Promise of OpenFlow/SDN: Enabling innovation and creating choice has been a proven recipe for realizing best solutions in the market place and that is exactly what SDN is attempting to do with networking. SDN enables innovation with its network operating system and network virtualization. The network operating system provides a central vantage point and well defined API that make it easy for the operator or a third party to create new network management and control applications. The application developer essentially operates on a local network graph or even a simpler abstraction of the network and does not need to worry about all the complexity of the distributed control of the network. Network slicing and virtualization makes it easier to experiment with new capabilities in isolated slices of the network without impacting other part of the network. Network virtualization, as server virtualization, also significantly helps with efficient use of network resources with multiple customers and services.

SDN enables choice with the separation of data and control planes and a vendor agnostic interface OpenFlow between the two, well-defined API for the network operating system, and network virtualization. The OpenFlow interface allows a network operator to mix and match devices from different vendors and make independent choices for the control and data plane vendors. The well-defined API for the network operating system means third parties can develop and sell network control and management applications creating more choice for the network operators. Finally, network virtualization allows a network operator to use different and customized control plane solutions for different virtual networks and thus not become dependent on a single vendor.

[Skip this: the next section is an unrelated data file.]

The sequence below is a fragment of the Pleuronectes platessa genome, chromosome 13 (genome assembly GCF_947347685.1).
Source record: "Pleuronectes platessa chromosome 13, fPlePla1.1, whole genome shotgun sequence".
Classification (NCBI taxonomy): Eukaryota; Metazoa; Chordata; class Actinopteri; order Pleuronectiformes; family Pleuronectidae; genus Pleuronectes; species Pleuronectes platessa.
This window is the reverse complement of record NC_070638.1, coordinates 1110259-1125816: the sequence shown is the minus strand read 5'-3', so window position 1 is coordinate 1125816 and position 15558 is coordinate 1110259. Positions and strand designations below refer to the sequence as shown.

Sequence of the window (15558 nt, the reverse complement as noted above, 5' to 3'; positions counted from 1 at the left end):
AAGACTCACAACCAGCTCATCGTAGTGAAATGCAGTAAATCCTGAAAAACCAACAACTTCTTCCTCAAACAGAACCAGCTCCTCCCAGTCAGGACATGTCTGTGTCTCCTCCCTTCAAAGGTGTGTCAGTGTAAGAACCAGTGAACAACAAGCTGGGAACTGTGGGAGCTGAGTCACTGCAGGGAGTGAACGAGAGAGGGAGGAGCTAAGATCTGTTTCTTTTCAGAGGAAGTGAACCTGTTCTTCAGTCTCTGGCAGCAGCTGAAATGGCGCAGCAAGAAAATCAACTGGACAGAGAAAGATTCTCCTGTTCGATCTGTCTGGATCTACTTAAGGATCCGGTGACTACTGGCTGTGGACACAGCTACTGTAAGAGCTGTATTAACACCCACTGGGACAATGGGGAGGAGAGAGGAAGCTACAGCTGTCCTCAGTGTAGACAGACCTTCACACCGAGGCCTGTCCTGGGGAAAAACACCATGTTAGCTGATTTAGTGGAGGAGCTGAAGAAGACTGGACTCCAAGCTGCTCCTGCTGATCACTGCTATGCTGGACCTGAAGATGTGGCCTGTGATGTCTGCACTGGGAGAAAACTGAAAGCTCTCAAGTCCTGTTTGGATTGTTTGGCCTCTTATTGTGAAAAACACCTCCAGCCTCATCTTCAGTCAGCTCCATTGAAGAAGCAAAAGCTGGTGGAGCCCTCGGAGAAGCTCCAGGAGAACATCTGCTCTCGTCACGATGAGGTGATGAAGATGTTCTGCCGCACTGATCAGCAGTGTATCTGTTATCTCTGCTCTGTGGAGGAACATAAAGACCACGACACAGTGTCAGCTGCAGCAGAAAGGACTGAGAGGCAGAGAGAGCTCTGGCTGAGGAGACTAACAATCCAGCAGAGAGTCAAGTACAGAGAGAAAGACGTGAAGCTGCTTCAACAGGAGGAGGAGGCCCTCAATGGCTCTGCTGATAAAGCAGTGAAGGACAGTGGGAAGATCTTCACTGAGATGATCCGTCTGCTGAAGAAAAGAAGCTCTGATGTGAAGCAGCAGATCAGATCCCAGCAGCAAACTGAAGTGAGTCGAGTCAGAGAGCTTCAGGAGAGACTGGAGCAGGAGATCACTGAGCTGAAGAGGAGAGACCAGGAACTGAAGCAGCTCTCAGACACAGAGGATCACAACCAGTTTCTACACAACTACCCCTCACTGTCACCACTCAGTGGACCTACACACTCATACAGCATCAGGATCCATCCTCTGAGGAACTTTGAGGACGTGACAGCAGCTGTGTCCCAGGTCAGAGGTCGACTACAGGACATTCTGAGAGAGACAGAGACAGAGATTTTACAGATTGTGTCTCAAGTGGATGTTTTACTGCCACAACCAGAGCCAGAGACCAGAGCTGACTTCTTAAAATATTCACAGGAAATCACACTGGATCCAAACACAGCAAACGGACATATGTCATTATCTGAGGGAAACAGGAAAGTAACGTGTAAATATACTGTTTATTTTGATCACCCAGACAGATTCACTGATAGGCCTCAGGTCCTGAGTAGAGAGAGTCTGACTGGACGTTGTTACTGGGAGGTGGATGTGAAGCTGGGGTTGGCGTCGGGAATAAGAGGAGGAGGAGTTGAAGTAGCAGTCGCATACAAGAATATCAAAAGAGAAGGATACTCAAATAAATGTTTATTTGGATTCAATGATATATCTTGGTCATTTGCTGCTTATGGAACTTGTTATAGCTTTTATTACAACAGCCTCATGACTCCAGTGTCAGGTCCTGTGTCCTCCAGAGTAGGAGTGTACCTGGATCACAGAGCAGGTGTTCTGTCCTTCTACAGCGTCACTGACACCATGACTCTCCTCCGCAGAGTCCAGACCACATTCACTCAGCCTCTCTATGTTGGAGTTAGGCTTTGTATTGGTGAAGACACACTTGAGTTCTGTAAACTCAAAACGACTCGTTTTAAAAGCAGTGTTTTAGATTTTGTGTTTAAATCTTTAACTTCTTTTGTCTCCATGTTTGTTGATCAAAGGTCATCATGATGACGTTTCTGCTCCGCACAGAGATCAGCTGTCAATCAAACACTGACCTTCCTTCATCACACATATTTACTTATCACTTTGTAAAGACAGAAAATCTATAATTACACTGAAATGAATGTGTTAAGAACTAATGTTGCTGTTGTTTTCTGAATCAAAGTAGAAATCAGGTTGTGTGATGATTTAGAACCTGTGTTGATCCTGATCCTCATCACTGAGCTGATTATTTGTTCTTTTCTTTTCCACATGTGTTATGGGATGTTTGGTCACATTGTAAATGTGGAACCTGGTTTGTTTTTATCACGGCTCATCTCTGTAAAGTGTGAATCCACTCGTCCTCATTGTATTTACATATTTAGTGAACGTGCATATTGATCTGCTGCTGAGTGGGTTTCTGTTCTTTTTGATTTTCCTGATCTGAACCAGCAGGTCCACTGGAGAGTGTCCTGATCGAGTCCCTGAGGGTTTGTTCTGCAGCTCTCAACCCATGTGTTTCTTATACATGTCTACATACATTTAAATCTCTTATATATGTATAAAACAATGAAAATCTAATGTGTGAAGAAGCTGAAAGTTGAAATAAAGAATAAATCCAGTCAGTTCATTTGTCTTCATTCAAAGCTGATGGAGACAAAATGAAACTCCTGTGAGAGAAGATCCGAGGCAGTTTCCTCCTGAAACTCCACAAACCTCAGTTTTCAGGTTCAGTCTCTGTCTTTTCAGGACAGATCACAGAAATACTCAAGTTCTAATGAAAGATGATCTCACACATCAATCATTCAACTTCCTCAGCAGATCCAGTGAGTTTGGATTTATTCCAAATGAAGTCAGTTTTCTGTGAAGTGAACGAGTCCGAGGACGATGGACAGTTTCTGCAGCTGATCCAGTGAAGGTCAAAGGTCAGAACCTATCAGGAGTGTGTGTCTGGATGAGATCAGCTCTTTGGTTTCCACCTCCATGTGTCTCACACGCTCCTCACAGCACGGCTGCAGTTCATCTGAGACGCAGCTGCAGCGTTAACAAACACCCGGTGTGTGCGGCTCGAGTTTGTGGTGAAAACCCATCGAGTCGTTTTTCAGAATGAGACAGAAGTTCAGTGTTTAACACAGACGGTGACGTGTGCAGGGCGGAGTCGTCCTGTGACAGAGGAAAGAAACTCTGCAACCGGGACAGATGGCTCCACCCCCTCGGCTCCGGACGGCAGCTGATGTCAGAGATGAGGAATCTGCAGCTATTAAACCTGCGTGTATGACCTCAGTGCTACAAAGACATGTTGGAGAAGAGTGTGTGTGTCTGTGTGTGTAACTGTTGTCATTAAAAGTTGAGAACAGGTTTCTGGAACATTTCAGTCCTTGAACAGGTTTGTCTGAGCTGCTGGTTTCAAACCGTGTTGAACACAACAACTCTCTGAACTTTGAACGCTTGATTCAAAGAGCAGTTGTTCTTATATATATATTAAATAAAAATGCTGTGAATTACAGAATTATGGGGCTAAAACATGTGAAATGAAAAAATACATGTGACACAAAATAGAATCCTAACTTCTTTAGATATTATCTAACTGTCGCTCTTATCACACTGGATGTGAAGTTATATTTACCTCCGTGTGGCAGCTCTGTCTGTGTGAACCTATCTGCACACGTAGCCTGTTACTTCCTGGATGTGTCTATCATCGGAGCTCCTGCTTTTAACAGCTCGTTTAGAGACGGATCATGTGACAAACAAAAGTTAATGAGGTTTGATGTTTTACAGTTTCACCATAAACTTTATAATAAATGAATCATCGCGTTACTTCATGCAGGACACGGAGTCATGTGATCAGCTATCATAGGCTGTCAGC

The Network Operating System API combined with slicing and virtualization also makes it possible for researchers to experiment with their research ideas on a slice of a production network without impacting it – within or across campuses – offering researchers a much larger realistic infrastructure than has been possible before. Short videos of example research experiments enabled by OpenFlow/SDN can be found at

Real world problems of today:  Big networks are expensive to run and service providers are always looking for ways to reduce their capital and operational costs. One approach is to combine different specialized networks, reducing the number of technologies the operator needs expertise in, and reducing the number of boundaries between different types of networks. For example, many network operators have combined their separate voice and data networks to great effect. We call this “horizontal convergence” in which (typically) IP data networks replace specialized voice, video and control networks.